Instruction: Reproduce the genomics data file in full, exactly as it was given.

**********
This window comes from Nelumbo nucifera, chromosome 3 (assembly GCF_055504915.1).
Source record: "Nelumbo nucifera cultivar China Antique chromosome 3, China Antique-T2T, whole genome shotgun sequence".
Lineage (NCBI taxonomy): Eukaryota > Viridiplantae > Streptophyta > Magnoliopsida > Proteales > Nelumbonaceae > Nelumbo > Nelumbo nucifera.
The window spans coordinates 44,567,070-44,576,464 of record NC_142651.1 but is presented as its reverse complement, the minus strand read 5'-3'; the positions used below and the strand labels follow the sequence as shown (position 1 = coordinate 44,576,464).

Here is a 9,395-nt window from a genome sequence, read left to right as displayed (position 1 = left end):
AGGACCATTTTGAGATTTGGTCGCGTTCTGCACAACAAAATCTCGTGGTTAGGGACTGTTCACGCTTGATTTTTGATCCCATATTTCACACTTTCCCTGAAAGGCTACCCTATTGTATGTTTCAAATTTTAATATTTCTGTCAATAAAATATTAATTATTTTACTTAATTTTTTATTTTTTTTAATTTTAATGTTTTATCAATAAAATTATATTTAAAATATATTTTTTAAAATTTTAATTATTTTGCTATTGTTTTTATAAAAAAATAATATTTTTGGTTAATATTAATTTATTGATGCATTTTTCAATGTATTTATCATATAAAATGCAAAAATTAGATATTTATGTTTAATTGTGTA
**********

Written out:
This window comes from Nelumbo nucifera, chromosome 3 (assembly GCF_055504915.1).
Source record: "Nelumbo nucifera cultivar China Antique chromosome 3, China Antique-T2T, whole genome shotgun sequence".
Lineage (NCBI taxonomy): Eukaryota > Viridiplantae > Streptophyta > Magnoliopsida > Proteales > Nelumbonaceae > Nelumbo > Nelumbo nucifera.
The window spans coordinates 44,567,070-44,576,464 of record NC_142651.1 but is presented as its reverse complement, the minus strand read 5'-3'; the positions used below and the strand labels follow the sequence as shown (position 1 = coordinate 44,576,464).

Here is a 9,395-nt window from a genome sequence, read left to right as displayed (position 1 = left end):
AGGACCATTTTGAGATTTGGTCGCGTTCTGCACAACAAAATCTCGTGGTTAGGGACTGTTCACGCTTGATTTTTGATCCCATATTTCACACTTTCCCTGAAAGGCTACCCTATTGTATGTTTCAAATTTTAATATTTCTGTCAATAAAATATTAATTATTTTACTTAATTTTTTATTTTTTTTAATTTTAATGTTTTATCAATAAAATTATATTTAAAATATATTTTTTAAAATTTTAATTATTTTGCTATTGTTTTTATAAAAAAATAATATTTTTGGTTAATATTAATTTATTGATGCATTTTTCAATGTATTTATCATATAAAATGCAAAAATTAGATATTTATGTTTAATTGTGTA